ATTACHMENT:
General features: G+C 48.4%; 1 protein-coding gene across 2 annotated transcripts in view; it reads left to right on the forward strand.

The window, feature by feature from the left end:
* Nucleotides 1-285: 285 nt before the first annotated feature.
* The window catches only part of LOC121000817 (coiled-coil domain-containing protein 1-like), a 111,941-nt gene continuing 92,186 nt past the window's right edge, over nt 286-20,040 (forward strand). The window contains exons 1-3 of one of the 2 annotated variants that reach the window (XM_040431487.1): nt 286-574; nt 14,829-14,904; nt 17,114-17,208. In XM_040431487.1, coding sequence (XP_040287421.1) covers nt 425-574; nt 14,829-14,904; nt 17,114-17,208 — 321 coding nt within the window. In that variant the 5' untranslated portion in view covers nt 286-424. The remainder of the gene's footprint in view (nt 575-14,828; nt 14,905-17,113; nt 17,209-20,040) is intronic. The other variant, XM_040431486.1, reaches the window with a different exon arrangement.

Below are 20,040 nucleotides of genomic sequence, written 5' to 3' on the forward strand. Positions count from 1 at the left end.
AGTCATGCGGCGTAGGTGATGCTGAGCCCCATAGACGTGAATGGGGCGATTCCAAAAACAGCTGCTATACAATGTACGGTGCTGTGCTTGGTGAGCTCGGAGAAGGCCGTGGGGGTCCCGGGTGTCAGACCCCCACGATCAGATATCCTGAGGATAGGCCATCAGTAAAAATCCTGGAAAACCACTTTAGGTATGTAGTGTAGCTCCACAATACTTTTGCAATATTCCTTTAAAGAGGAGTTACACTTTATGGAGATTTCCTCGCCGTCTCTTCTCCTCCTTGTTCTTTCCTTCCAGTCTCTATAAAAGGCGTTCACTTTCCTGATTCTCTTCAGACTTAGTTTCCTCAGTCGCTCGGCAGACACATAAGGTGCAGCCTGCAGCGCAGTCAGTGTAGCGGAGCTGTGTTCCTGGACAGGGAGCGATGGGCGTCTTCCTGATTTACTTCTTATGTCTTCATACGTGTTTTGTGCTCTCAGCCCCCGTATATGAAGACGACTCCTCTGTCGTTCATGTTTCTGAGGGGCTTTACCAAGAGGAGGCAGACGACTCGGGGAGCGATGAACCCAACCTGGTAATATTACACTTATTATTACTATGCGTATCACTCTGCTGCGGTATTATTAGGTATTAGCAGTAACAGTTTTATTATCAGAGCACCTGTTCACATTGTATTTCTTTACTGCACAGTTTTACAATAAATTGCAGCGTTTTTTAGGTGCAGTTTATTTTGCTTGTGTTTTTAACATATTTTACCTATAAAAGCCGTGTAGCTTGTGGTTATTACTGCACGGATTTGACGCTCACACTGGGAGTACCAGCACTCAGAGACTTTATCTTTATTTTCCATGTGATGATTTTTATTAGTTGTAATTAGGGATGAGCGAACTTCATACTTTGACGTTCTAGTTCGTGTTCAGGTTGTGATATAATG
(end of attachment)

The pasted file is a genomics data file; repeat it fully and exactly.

General features: G+C 48.4%; 1 protein-coding gene across 2 annotated transcripts in view; it reads left to right on the forward strand.

The window, feature by feature from the left end:
* Nucleotides 1-285: 285 nt before the first annotated feature.
* The window catches only part of LOC121000817 (coiled-coil domain-containing protein 1-like), a 111,941-nt gene continuing 92,186 nt past the window's right edge, over nt 286-20,040 (forward strand). The window contains exons 1-3 of one of the 2 annotated variants that reach the window (XM_040431487.1): nt 286-574; nt 14,829-14,904; nt 17,114-17,208. In XM_040431487.1, coding sequence (XP_040287421.1) covers nt 425-574; nt 14,829-14,904; nt 17,114-17,208 — 321 coding nt within the window. In that variant the 5' untranslated portion in view covers nt 286-424. The remainder of the gene's footprint in view (nt 575-14,828; nt 14,905-17,113; nt 17,209-20,040) is intronic. The other variant, XM_040431486.1, reaches the window with a different exon arrangement.

Below are 20,040 nucleotides of genomic sequence, written 5' to 3' on the forward strand. Positions count from 1 at the left end.
AGTCATGCGGCGTAGGTGATGCTGAGCCCCATAGACGTGAATGGGGCGATTCCAAAAACAGCTGCTATACAATGTACGGTGCTGTGCTTGGTGAGCTCGGAGAAGGCCGTGGGGGTCCCGGGTGTCAGACCCCCACGATCAGATATCCTGAGGATAGGCCATCAGTAAAAATCCTGGAAAACCACTTTAGGTATGTAGTGTAGCTCCACAATACTTTTGCAATATTCCTTTAAAGAGGAGTTACACTTTATGGAGATTTCCTCGCCGTCTCTTCTCCTCCTTGTTCTTTCCTTCCAGTCTCTATAAAAGGCGTTCACTTTCCTGATTCTCTTCAGACTTAGTTTCCTCAGTCGCTCGGCAGACACATAAGGTGCAGCCTGCAGCGCAGTCAGTGTAGCGGAGCTGTGTTCCTGGACAGGGAGCGATGGGCGTCTTCCTGATTTACTTCTTATGTCTTCATACGTGTTTTGTGCTCTCAGCCCCCGTATATGAAGACGACTCCTCTGTCGTTCATGTTTCTGAGGGGCTTTACCAAGAGGAGGCAGACGACTCGGGGAGCGATGAACCCAACCTGGTAATATTACACTTATTATTACTATGCGTATCACTCTGCTGCGGTATTATTAGGTATTAGCAGTAACAGTTTTATTATCAGAGCACCTGTTCACATTGTATTTCTTTACTGCACAGTTTTACAATAAATTGCAGCGTTTTTTAGGTGCAGTTTATTTTGCTTGTGTTTTTAACATATTTTACCTATAAAAGCCGTGTAGCTTGTGGTTATTACTGCACGGATTTGACGCTCACACTGGGAGTACCAGCACTCAGAGACTTTATCTTTATTTTCCATGTGATGATTTTTATTAGTTGTAATTAGGGATGAGCGAACTTCATACTTTGACGTTCTAGTTCGTGTTCAGGTTGTGATATAATG